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Wealth Management & Protection

Asset Protection is essential for protecting and preserving company and family assets from third party claims, divorce, bankruptcy, spendthrift spouses, and youthful improvidence.

Taking the most appropriate action for the protection of your own personal assets is a very complex undertaking, requiring specialist taxation and legal assistance. Asset protection must be commercially driven and cannot be used to avoid paying creditors.

Whilst asset protection is fundamental in considering estate planning, the principle can be extended to other circumstances as well. Two common areas in brief:

PROTECTING AN INDIVIDUAL’S ASSETS

Generally, one of the most efficient ways you can protect assets is by transferring them into a relevant and properly constituted trust. The asset should then be protected against the bankruptcy or divorce of the beneficiaries.

Pitfalls

Firstly, setting up a trust for asset protection will in itself not afford any protection under insolvency or matrimonial laws for beneficiaries if the wrong type of trust is used. We have seen many trusts set up for this purpose that have failed. If one tries to rely on an improperly constituted trust for asset protection the courts may look through it and seek to set it aside.

Secondly, a point which regularly tends to be overlooked (particularly regarding property) on transfer is the mortgage against the property. If the mortgage is more than the original “base” cost of the property (perhaps due to remortgaging) then Capital Gains Tax may be liable if the mortgage is transferred into the trust. Furthermore, such transfer may potentially trigger a Stamp Duty Land Tax charge.

Many think that an outright gift of assets directly to children, siblings, etc will automatically afford protection against divorce or bankruptcy. This may not be the case and is a potentially dangerous presumption to rely on, specialist professional advice should be sought to achieve the desired results. Also such transfers tend to trigger a Capital Gains Tax charge under the deemed disposal rules and again this is often overlooked with significant tax consequences.

Company Property

Businesses may wish to protect vulnerable property and assets against commercial and business risks. Broadly speaking, one way this could be achieved would be by creating a group of companies and transferring the property into this group. The effect of this would be to “ring-fence” the vulnerable asset against any claims of the individual trade in the group.

Pitfalls
It is essential that any asset transfers is done correctly to avoid the property being “linked” to the original business, as this will afford no protection. Of equal importance is that any debts between the group companies would need to be dealt with correctly to provide any real protection.

In all cases there needs to be a legitimate business, commercial or investment driver for the transaction. Furthermore, it is crucial that any such restructuring does not fall foul of insolvency legislation, namely the defrauding of creditors.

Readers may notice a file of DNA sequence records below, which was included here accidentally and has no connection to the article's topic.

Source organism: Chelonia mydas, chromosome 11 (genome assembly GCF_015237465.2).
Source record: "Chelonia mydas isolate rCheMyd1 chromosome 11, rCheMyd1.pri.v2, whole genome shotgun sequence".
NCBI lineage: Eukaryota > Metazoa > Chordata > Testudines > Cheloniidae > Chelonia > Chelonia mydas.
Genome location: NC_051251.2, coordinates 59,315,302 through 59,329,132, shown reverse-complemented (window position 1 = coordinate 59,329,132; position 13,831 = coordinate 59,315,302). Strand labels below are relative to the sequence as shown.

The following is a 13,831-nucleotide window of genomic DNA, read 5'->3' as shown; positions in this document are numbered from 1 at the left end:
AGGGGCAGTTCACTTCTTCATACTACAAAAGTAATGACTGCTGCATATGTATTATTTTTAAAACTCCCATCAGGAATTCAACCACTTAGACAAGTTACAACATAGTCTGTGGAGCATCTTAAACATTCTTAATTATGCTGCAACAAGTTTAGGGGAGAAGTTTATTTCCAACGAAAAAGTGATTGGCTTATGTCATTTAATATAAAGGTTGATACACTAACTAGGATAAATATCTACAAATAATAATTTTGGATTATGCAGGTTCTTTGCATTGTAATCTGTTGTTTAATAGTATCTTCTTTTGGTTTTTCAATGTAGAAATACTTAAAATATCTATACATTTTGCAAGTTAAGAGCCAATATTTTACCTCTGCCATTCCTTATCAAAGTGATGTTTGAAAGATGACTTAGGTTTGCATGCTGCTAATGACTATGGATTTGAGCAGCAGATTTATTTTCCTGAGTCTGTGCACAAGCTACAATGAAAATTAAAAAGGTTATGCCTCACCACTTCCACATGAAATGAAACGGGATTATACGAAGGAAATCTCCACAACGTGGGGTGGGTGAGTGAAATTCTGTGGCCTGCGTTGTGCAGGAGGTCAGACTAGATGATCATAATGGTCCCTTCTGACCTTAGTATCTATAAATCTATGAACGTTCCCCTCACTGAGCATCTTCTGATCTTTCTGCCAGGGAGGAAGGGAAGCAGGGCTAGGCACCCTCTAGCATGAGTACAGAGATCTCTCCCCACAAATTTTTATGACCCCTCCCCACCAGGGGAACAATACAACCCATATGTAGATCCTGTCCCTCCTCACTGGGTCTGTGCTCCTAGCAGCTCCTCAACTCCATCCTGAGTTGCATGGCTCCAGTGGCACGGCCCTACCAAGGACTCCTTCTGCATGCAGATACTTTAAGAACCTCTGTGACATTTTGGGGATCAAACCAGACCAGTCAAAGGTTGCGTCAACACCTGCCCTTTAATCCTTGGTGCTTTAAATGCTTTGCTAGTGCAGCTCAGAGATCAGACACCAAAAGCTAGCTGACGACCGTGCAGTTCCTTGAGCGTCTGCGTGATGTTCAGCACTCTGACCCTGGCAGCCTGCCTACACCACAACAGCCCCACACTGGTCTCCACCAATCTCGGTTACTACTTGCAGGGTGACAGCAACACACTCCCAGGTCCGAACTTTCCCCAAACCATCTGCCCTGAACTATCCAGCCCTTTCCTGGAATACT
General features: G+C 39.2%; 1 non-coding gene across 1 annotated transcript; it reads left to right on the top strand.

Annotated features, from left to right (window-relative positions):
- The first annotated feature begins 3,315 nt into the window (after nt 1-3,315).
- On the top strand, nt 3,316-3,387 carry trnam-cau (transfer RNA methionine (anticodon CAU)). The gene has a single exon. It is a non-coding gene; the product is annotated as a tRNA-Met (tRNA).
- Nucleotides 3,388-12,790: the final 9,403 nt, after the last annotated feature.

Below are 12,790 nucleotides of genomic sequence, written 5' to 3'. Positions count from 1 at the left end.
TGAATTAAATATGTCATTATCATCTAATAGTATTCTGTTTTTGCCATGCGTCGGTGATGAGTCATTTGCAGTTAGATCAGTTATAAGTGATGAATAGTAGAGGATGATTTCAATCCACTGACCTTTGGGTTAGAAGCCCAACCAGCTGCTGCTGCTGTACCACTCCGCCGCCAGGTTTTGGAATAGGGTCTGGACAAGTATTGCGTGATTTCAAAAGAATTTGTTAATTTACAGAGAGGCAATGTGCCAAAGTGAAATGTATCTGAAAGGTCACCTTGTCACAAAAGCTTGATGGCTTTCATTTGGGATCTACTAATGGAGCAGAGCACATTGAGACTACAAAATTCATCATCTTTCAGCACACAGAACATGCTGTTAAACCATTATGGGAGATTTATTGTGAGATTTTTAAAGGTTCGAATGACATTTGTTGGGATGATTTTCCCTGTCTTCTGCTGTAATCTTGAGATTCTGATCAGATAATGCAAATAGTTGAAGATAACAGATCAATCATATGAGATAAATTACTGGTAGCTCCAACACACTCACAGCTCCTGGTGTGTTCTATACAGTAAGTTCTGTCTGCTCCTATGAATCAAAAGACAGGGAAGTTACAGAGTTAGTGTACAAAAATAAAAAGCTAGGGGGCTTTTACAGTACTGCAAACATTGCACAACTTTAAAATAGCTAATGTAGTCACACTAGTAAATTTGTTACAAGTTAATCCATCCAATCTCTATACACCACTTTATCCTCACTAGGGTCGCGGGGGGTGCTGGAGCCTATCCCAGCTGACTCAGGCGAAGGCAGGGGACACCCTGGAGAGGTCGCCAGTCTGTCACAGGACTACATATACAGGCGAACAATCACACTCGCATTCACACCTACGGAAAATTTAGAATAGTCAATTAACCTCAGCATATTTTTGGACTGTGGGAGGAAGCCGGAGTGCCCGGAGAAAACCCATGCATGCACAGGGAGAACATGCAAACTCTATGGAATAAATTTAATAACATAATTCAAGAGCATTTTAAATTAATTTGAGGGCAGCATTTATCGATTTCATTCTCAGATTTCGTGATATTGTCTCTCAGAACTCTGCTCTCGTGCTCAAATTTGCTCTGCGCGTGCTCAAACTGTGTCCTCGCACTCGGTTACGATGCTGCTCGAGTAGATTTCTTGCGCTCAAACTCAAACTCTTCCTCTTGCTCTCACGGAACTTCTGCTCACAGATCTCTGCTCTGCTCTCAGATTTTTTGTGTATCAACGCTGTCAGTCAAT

Asset protection is an invaluable planning tool which can be used to protect, preserve and devolve family wealth in the right circumstances.

For further information on how you can effectively safeguard you assets and wealth please contact us.

Latest news & blogs…

HMRC to retrospectively recoup Child Benefit charges

Wealth Management & Protection Shipleys Tax Advisors

THE GOVERNMENT has confirmed that the upcoming Finance Bill will include changes to discovery assessments, allowing HMRC to recoup unpaid high income child benefit charges going back almost ten years.

In todays Shipleys Tax brief we look at this concerning development.

What’s the High-Income Child Benefit charge (HICBC)?

The unpopular High-Income Child Benefit Charge (“HICBC”) was introduced in 2013 and is a tax charge paid by so called “higher earners” which claws back up to 100% of any child benefit received by the earner or their partner. A high earner for this purpose is when the income of the child benefit claimant or their partner exceeds £50,000 p.a. The charge is collected via the annual self-assessment tax system and taxpayers affected by these rules are required to register for self-assessment and pay their HICBC by 31 January following the end of the tax year.

What is happening now?

Despite HMRC administering the collection of child benefit payments from high earners, it is still finding taxpayers that have not declared the benefit in previous years. In a recent case, it was found that HMRC did not have the specific legal powers to recover the HICBC even where the charge remained unpaid for a few years. The decision in Wilkes v HMRC found that HMRC did not have the power to impose the HICBC by means of “discovery assessment” (a form of enquiry into a tax return) as there was no income which ought to have been assessed. As a result, the child benefit claimant Mr Wilkes did not have to pay the tax charges.

If you can’t beat it – change the law…

As a consequence of losing the case, the government has confirmed that the upcoming Finance Bill will include changes to tax investigation powers, allowing HMRC to recoup unpaid high income child benefit charges going back almost ten years.

Once the Finance Bill is enacted, HMRC will be able to open tax investigations (“discovery assessments”) to collect any unpaid child benefit tax charges from as far back as 2013. However, the rule change will not apply to those that have already appealed against such assessments.

What does this mean?

Individuals with income over £50,000, where either they or their partner receives child benefit, could soon receive a large unexpected tax bill from several years ago.

This could have drastic consequences on unsuspecting child benefit claimants. For example, complications around relationships where parents are separated or where a relationship ends, or those who are not married are not properly accounted for. At Shipleys Tax we advocate paying the correct amount of tax, however where the collection system is flawed there are many instances where injustices will occur and individuals will be faced with large tax bills that they were genuinely unaware of, or don’t have the finances to meet the liability due to the pandemic, or the amount has been incorrectly assessed due to inherent flaws in the system.